Clinical score as developed and validated by Wood and colleagues22 was then assessed. With this a maximum score of 10 is obtainable, representing clinical signs of severe asthma. Sao 2 was then recorded by pulse oximetry (Biox 3700e pulse oximeter, Ohmeda, Louisville, USA). At the same time, spirometry, including peak expiratory flow (PEF), forced expiratory volume in one second (FEV1), and maximal mid expiratory flow (MMF)—a measure of small airway function—was recorded using a pneumotachograph spirometer (Master Screen Pneumo 4.2, Erich Jaeger, Wurzburg, Germany), and expressed in all cases as percent predicted for height.

Mean values for each of the observations were calculated for the total study group at admission (0 hours), and at 5, 10, 24, 48, and 72 hours after admission, and plotted graphically. Initial HMP score, FEV1, and the ratio of initial HMP to initial FEV1, for the hypoxic and non-hypoxic groups were compared using the Mann–Whitney U test. The relation between the ratio of initial HMP to initial FEV1 and initial Sao 2, was also assessed, using linear regression.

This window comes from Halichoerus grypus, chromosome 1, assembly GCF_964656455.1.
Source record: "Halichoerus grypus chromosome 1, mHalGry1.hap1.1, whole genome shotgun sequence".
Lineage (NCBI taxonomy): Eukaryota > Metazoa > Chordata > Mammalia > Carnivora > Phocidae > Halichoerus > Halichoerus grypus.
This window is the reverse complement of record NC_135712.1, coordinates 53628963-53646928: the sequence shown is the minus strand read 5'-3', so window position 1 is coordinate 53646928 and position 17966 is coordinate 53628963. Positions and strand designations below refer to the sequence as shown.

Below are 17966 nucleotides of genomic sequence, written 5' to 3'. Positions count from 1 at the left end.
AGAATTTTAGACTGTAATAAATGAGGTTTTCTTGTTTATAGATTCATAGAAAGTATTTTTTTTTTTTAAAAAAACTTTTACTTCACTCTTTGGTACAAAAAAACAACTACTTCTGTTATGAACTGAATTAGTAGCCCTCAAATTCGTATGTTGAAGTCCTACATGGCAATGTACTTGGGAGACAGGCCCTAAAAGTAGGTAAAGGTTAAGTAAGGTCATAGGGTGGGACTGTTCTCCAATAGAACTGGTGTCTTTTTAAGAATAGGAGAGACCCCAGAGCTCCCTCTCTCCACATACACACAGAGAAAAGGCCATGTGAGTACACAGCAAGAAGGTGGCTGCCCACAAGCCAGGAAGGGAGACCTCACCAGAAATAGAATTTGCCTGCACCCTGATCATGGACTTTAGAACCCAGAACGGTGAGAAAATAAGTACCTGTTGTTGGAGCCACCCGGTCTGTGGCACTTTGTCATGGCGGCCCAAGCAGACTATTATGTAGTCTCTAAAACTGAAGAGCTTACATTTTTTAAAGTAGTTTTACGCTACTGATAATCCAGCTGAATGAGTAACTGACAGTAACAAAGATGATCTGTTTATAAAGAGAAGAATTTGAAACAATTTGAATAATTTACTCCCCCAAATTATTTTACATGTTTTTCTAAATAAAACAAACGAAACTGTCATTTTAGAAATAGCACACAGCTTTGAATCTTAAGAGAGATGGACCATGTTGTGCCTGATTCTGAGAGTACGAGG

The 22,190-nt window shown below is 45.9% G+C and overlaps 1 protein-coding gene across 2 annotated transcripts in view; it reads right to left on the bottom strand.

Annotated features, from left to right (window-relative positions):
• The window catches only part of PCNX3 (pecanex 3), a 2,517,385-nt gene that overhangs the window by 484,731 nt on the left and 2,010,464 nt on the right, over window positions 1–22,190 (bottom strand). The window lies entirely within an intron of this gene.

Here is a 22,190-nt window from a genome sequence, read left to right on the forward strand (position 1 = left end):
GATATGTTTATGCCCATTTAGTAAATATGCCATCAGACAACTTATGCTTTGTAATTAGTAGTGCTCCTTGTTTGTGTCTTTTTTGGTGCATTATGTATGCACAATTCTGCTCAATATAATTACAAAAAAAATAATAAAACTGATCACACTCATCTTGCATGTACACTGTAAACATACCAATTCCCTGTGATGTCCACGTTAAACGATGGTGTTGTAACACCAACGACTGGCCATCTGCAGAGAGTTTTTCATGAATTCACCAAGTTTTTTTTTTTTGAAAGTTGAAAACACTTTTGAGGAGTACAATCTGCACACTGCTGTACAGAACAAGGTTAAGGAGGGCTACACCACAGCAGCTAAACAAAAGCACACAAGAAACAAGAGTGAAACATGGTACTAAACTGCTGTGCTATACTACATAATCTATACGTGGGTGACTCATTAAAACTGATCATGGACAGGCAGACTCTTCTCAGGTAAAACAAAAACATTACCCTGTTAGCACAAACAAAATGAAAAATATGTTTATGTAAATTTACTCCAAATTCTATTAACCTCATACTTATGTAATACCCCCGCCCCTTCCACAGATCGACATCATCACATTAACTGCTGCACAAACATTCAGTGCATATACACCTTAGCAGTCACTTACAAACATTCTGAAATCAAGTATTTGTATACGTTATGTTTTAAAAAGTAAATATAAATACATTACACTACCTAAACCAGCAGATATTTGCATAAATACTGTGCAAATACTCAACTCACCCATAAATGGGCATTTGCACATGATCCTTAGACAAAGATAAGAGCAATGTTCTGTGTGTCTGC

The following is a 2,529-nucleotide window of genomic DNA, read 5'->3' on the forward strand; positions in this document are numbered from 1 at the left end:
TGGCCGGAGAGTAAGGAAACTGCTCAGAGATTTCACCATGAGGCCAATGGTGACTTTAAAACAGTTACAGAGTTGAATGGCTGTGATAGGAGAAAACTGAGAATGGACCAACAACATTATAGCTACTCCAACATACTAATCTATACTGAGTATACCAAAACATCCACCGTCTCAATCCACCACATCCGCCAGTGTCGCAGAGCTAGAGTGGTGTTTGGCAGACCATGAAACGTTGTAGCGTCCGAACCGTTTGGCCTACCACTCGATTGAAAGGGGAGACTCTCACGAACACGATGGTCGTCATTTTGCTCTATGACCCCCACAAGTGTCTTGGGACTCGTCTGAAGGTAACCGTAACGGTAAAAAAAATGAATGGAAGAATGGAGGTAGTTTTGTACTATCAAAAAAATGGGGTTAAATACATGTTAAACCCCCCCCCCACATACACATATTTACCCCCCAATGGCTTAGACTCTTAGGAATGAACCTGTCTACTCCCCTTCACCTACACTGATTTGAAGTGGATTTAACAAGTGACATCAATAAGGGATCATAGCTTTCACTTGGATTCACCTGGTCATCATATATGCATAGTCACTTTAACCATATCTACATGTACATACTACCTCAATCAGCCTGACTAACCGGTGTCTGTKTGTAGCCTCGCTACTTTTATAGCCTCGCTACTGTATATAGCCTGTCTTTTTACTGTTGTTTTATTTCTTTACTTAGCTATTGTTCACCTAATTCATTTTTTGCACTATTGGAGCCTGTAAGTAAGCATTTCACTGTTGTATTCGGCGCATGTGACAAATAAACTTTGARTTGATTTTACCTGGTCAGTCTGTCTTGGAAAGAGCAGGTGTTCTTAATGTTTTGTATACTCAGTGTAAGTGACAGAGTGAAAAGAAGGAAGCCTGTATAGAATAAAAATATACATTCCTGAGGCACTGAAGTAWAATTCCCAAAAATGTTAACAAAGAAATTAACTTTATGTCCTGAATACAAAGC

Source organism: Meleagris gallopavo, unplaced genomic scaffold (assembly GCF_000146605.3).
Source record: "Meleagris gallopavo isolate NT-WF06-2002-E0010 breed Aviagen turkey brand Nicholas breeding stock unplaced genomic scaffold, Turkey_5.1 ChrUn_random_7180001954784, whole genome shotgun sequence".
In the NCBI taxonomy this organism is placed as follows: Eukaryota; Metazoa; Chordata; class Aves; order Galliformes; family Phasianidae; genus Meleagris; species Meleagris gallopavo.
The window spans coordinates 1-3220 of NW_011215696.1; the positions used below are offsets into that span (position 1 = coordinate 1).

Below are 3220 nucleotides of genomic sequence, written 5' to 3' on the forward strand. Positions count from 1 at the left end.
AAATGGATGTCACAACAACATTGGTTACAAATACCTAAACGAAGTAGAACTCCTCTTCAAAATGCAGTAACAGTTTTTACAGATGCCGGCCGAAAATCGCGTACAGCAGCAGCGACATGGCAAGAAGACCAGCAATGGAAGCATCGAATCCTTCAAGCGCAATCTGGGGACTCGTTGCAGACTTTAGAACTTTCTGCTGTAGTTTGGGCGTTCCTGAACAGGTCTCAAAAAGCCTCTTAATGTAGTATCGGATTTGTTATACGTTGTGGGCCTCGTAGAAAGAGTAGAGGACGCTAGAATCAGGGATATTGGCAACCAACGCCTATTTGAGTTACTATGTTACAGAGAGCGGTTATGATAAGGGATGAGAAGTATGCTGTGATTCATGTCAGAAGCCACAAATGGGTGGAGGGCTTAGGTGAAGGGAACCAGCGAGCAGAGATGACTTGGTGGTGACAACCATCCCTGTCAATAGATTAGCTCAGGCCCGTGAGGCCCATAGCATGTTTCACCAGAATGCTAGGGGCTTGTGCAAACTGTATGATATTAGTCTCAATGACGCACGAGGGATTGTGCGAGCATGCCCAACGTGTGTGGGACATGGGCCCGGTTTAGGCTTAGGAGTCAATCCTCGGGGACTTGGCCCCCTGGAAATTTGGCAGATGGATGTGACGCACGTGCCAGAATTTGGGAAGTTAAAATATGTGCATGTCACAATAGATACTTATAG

The ratio of change in HMP score to the change in FEV1 between first and last assessments (ΔHMP/ΔFEV1) was then calculated to assess the individual subject's ability to perceive changes in airway obstruction. The change was that between the first assessment (0 hours) and the final assessment before discharge: mean interval (SD) 32 hours (21.5). Multiple regression analysis was used to examine the possible relation between ΔHMP/ΔFEV1 and Sao 2, and additionally age, length of acute illness, chronic asthma score, and chronic treatment level. The Mann–Whitney U test was used to compare ΔHMP/ΔFEV1 in the hypoxic and non-hypoxic groups. These were further compared with the results of 14 children (mean age 10.5 years) with mild asthma in whom the ΔFEV1 was induced by a histamine challenge as part of the previous study validating the breathlessness scale (mild asthma group).

Ethical approval was obtained from the Brighton Area Ethics Committee. Signed, informed consent was obtained from parents and, when appropriate, the child.